Gartner has recenty predicted that by 2020, a corporate “no-cloud” policy will be as rare as a “no-internet” policy is today. CIOs will increasingly leverage a multitude of cloud computing providers across the entire IT stack to enable a huge variety of use cases and meet the requirements of their business unit peers. Indeed, the tides are shifting toward a “cloud-first” or even “cloud-only” policy... 

Marc Wilczek

Has The Public Gotten Use To Privacy Violations?

Has The Public Gotten Use To Privacy Violations?

We keep talking about how we want to keep our privacy in this new world of information sharing and consumption but that is getting increasingly hard to do. The governments of the free world understand the value of information monitoring and know the merits of not trusting anyone, not even its own people. They know that to protect its sovereignty and its people, it must be willing to violate some trusts. That is why for the past few years any news that relates to breaches or the possibility of one becomes one of the most hotly debated topics on the web. But because this has happened so many times and with the results being so anti-climactic, very few people to actually matter have felt the extreme effects of it, the buzz around the issue is down to a simmer rather than a violent boil. People have slowly become accustomed to putting information in public places and have heard so many news stories about privacy issues, and since they have not felt its repercussions, they have subconsciously dumbed down the threat of such violations.

The public is a fickle creature which can be easily controlled by the mass media. People easily believe what they see and read in news stories being fed to them by the government as long as it comes from “credible” source or there is an “expert” being associated with it. The problem is that some of these news and articles are in some way or another meant to make the public complacent with the growing problems being faced in today’s cyber world which to the dismay of many security experts is still being fanned by the emergence of Cloud Computing services and technologies.  Because of Cloud storage and data syncing, it has become very easy for people to get a hold of other’s data just by the information they can find publicly about a person through social networking sites like Facebook, Google+ and Twitter. Because as you know, the most basic security questions to retrieve account names and passwords that are being used are simple things like the birthdate, mother’s maiden name, pets, or schools that a person has gone to, all of which are even shared publicly by most people. It’s also easier to track people. For example, the Facebook check-in function may allow another to know a person’s exact location if the check-in has been made public or if the person is a “friend” or has been “followed.” Newer technologies also solidify the apparent privacy concerns we are facing now.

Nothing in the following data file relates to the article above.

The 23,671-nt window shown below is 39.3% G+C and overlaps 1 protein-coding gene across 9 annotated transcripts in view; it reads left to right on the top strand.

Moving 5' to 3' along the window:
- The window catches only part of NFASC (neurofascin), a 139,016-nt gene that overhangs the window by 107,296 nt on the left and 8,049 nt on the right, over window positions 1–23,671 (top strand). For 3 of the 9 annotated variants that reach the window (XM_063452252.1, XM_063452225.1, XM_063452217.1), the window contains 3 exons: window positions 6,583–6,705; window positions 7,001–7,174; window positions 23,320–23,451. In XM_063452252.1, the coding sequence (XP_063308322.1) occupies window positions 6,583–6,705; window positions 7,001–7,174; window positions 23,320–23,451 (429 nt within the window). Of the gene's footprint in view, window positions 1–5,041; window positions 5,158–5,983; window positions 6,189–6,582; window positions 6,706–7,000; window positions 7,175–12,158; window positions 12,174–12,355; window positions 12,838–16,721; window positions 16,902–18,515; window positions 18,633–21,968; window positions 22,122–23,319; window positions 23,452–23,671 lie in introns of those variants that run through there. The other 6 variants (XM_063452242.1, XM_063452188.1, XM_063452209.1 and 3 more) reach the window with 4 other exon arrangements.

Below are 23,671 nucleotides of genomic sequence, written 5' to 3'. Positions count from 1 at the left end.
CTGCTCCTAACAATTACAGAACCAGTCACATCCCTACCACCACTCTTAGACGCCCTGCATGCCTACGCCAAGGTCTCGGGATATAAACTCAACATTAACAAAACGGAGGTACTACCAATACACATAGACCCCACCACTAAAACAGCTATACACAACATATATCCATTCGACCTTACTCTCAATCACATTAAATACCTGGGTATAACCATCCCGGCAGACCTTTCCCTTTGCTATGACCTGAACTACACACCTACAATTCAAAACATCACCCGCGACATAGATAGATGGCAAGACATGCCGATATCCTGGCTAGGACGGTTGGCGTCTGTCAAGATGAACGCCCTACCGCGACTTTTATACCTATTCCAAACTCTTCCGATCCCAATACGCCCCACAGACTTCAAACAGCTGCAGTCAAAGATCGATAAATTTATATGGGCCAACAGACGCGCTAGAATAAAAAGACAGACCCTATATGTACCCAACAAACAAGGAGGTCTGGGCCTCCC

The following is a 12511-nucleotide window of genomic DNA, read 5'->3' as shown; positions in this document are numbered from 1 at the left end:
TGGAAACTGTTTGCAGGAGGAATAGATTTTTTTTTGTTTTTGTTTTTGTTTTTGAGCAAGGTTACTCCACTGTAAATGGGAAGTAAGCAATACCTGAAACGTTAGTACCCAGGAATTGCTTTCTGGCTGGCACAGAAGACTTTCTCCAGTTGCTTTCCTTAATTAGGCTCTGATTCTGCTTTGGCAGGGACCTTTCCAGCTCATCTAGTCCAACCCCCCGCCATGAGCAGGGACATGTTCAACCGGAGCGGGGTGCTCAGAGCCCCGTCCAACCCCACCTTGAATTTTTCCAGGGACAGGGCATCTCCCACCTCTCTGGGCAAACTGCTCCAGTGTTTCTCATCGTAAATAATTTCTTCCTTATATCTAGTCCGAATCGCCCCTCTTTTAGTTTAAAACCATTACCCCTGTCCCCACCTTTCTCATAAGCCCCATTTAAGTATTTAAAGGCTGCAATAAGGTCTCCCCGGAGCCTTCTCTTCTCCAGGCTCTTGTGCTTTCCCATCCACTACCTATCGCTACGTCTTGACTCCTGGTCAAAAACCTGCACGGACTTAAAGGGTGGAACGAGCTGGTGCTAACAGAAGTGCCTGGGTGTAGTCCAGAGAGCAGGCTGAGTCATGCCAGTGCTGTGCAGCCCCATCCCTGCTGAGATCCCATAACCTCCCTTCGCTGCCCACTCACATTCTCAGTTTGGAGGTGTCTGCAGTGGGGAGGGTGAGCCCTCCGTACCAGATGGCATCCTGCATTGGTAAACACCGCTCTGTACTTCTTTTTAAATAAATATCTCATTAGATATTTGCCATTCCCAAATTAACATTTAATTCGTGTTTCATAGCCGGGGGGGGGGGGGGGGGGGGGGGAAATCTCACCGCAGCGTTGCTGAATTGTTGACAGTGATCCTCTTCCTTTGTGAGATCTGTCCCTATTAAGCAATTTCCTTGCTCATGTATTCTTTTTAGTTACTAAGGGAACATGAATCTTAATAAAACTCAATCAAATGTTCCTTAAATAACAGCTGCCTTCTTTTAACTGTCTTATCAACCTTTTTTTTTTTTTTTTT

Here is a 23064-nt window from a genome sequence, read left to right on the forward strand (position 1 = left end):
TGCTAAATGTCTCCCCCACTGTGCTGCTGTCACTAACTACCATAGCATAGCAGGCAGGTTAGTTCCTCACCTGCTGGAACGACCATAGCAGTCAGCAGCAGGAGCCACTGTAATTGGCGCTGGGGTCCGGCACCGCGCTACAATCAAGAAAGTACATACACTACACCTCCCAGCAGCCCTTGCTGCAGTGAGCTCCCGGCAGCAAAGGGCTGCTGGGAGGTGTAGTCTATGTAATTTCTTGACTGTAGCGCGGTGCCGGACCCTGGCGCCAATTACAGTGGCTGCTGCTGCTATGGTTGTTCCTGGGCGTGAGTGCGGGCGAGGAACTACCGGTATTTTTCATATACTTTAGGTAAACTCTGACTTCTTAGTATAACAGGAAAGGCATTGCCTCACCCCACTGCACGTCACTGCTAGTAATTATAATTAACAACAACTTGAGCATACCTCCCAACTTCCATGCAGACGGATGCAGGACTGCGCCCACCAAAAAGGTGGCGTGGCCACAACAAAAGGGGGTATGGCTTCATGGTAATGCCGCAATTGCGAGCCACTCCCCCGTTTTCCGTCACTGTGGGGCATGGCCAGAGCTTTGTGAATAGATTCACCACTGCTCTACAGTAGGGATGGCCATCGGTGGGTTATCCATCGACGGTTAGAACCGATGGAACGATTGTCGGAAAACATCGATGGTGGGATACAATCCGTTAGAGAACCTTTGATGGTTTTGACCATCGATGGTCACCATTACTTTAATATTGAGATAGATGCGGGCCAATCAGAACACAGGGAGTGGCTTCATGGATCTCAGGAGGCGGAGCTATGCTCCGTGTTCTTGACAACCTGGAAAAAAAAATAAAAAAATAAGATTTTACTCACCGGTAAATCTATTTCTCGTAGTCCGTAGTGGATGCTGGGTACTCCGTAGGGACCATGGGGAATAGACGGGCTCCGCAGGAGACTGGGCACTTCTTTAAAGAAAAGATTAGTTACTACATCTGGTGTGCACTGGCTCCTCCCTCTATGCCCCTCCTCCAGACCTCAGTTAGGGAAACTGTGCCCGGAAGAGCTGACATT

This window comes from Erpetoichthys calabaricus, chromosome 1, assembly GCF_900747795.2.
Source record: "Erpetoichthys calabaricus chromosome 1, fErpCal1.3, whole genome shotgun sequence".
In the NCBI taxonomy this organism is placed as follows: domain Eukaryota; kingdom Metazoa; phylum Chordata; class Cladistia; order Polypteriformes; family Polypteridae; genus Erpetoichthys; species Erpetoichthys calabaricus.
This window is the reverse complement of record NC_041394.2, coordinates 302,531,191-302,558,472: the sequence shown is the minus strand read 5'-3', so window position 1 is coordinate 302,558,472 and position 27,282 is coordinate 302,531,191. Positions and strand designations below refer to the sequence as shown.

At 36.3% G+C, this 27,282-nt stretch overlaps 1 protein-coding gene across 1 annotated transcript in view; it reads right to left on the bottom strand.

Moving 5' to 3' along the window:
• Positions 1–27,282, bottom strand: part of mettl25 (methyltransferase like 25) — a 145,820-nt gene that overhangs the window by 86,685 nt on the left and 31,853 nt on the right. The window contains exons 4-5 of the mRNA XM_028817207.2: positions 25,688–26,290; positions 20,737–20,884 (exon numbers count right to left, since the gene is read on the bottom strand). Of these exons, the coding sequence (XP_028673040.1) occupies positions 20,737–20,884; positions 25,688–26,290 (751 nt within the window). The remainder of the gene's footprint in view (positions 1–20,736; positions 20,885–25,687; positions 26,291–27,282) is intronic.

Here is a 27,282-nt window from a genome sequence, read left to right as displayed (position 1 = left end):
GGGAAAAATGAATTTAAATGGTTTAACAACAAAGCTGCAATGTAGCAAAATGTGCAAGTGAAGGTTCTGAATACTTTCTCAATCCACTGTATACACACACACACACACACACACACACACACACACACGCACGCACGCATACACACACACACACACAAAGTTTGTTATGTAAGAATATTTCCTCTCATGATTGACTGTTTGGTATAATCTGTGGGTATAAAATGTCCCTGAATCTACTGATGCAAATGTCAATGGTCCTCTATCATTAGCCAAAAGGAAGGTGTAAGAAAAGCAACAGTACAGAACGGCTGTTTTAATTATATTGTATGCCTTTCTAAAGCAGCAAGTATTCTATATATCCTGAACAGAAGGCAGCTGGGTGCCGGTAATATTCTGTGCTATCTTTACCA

Cloud Computing only serves to provide cyber criminals with a wider market field and a richer source for information. Sure, a lot of measures are being taken to hamper the above threats, but what man has made another man can undo eventually. Our safety now lies in the hands of security experts who are in a constant back and forth dance with cyber criminals.

By Abdul Salam


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